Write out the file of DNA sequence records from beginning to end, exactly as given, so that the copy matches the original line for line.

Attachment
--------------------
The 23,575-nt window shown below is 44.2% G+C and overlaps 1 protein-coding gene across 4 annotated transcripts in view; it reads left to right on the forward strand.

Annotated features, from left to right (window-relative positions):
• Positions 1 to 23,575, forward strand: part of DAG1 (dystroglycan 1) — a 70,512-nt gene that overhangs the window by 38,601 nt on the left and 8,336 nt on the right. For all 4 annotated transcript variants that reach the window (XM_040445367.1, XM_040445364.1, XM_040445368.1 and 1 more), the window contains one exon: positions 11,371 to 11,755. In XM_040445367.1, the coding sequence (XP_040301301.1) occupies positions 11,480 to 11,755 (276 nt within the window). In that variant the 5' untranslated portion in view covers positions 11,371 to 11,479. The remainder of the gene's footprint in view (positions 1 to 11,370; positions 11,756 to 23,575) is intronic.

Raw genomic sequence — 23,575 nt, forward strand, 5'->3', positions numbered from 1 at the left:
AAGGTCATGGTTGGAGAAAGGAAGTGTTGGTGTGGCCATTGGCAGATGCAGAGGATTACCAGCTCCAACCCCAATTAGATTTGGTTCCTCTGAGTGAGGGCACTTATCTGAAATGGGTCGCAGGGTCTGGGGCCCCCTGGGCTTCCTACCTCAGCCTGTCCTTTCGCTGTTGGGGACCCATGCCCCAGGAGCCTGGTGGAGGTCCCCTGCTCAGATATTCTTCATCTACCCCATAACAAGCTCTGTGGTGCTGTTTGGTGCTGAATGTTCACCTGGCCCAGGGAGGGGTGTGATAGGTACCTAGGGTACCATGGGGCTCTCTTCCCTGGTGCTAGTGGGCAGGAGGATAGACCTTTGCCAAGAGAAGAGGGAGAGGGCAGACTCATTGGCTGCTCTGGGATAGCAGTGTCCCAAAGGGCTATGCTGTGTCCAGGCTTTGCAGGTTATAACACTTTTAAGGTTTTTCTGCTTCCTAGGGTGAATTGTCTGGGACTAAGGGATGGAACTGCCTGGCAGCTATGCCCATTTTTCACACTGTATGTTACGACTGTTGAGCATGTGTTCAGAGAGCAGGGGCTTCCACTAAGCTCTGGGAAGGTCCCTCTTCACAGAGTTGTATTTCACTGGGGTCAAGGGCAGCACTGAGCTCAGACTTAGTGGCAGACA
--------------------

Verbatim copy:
The 23,575-nt window shown below is 44.2% G+C and overlaps 1 protein-coding gene across 4 annotated transcripts in view; it reads left to right on the forward strand.

Annotated features, from left to right (window-relative positions):
• Positions 1 to 23,575, forward strand: part of DAG1 (dystroglycan 1) — a 70,512-nt gene that overhangs the window by 38,601 nt on the left and 8,336 nt on the right. For all 4 annotated transcript variants that reach the window (XM_040445367.1, XM_040445364.1, XM_040445368.1 and 1 more), the window contains one exon: positions 11,371 to 11,755. In XM_040445367.1, the coding sequence (XP_040301301.1) occupies positions 11,480 to 11,755 (276 nt within the window). In that variant the 5' untranslated portion in view covers positions 11,371 to 11,479. The remainder of the gene's footprint in view (positions 1 to 11,370; positions 11,756 to 23,575) is intronic.

Raw genomic sequence — 23,575 nt, forward strand, 5'->3', positions numbered from 1 at the left:
AAGGTCATGGTTGGAGAAAGGAAGTGTTGGTGTGGCCATTGGCAGATGCAGAGGATTACCAGCTCCAACCCCAATTAGATTTGGTTCCTCTGAGTGAGGGCACTTATCTGAAATGGGTCGCAGGGTCTGGGGCCCCCTGGGCTTCCTACCTCAGCCTGTCCTTTCGCTGTTGGGGACCCATGCCCCAGGAGCCTGGTGGAGGTCCCCTGCTCAGATATTCTTCATCTACCCCATAACAAGCTCTGTGGTGCTGTTTGGTGCTGAATGTTCACCTGGCCCAGGGAGGGGTGTGATAGGTACCTAGGGTACCATGGGGCTCTCTTCCCTGGTGCTAGTGGGCAGGAGGATAGACCTTTGCCAAGAGAAGAGGGAGAGGGCAGACTCATTGGCTGCTCTGGGATAGCAGTGTCCCAAAGGGCTATGCTGTGTCCAGGCTTTGCAGGTTATAACACTTTTAAGGTTTTTCTGCTTCCTAGGGTGAATTGTCTGGGACTAAGGGATGGAACTGCCTGGCAGCTATGCCCATTTTTCACACTGTATGTTACGACTGTTGAGCATGTGTTCAGAGAGCAGGGGCTTCCACTAAGCTCTGGGAAGGTCCCTCTTCACAGAGTTGTATTTCACTGGGGTCAAGGGCAGCACTGAGCTCAGACTTAGTGGCAGACA